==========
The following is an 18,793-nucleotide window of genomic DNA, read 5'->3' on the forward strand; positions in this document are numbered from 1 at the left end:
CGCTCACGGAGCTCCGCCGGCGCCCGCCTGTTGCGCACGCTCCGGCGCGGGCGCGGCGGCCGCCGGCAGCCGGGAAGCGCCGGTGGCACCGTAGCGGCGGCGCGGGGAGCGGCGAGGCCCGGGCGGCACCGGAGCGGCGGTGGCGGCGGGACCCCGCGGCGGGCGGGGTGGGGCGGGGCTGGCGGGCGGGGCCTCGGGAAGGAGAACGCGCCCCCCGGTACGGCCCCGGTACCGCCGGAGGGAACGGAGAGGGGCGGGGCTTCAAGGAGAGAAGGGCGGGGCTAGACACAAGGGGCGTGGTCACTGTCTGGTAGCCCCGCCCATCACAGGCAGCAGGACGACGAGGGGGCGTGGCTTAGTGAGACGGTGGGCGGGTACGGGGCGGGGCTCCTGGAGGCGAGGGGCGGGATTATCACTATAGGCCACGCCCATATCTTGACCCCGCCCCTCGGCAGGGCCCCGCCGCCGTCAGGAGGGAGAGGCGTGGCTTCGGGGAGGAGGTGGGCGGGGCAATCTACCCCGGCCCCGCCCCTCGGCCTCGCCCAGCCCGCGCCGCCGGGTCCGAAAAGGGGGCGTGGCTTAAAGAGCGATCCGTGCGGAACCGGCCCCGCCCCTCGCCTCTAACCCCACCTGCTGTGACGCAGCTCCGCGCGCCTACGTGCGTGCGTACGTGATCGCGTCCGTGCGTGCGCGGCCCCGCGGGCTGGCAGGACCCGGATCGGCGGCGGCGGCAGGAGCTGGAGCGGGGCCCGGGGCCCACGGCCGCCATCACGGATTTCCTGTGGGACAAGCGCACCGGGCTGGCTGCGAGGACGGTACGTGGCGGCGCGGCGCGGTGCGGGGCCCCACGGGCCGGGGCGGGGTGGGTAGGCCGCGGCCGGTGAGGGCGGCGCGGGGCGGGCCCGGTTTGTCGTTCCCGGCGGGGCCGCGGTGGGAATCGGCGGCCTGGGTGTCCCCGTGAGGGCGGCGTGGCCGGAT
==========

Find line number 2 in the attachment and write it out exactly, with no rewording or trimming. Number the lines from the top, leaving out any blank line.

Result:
CGCTCACGGAGCTCCGCCGGCGCCCGCCTGTTGCGCACGCTCCGGCGCGGGCGCGGCGGCCGCCGGCAGCCGGGAAGCGCCGGTGGCACCGTAGCGGCGGCGCGGGGAGCGGCGAGGCCCGGGCGGCACCGGAGCGGCGGTGGCGGCGGGACCCCGCGGCGGGCGGGGTGGGGCGGGGCTGGCGGGCGGGGCCTCGGGAAGGAGAACGCGCCCCCCGGTACGGCCCCGGTACCGCCGGAGGGAACGGAGAGGGGCGGGGCTTCAAGGAGAGAAGGGCGGGGCTAGACACAAGGGGCGTGGTCACTGTCTGGTAGCCCCGCCCATCACAGGCAGCAGGACGACGAGGGGGCGTGGCTTAGTGAGACGGTGGGCGGGTACGGGGCGGGGCTCCTGGAGGCGAGGGGCGGGATTATCACTATAGGCCACGCCCATATCTTGACCCCGCCCCTCGGCAGGGCCCCGCCGCCGTCAGGAGGGAGAGGCGTGGCTTCGGGGAGGAGGTGGGCGGGGCAATCTACCCCGGCCCCGCCCCTCGGCCTCGCCCAGCCCGCGCCGCCGGGTCCGAAAAGGGGGCGTGGCTTAAAGAGCGATCCGTGCGGAACCGGCCCCGCCCCTCGCCTCTAACCCCACCTGCTGTGACGCAGCTCCGCGCGCCTACGTGCGTGCGTACGTGATCGCGTCCGTGCGTGCGCGGCCCCGCGGGCTGGCAGGACCCGGATCGGCGGCGGCGGCAGGAGCTGGAGCGGGGCCCGGGGCCCACGGCCGCCATCACGGATTTCCTGTGGGACAAGCGCACCGGGCTGGCTGCGAGGACGGTACGTGGCGGCGCGGCGCGGTGCGGGGCCCCACGGGCCGGGGCGGGGTGGGTAGGCCGCGGCCGGTGAGGGCGGCGCGGGGCGGGCCCGGTTTGTCGTTCCCGGCGGGGCCGCGGTGGGAATCGGCGGCCTGGGTGTCCCCGTGAGGGCGGCGTGGCCGGAT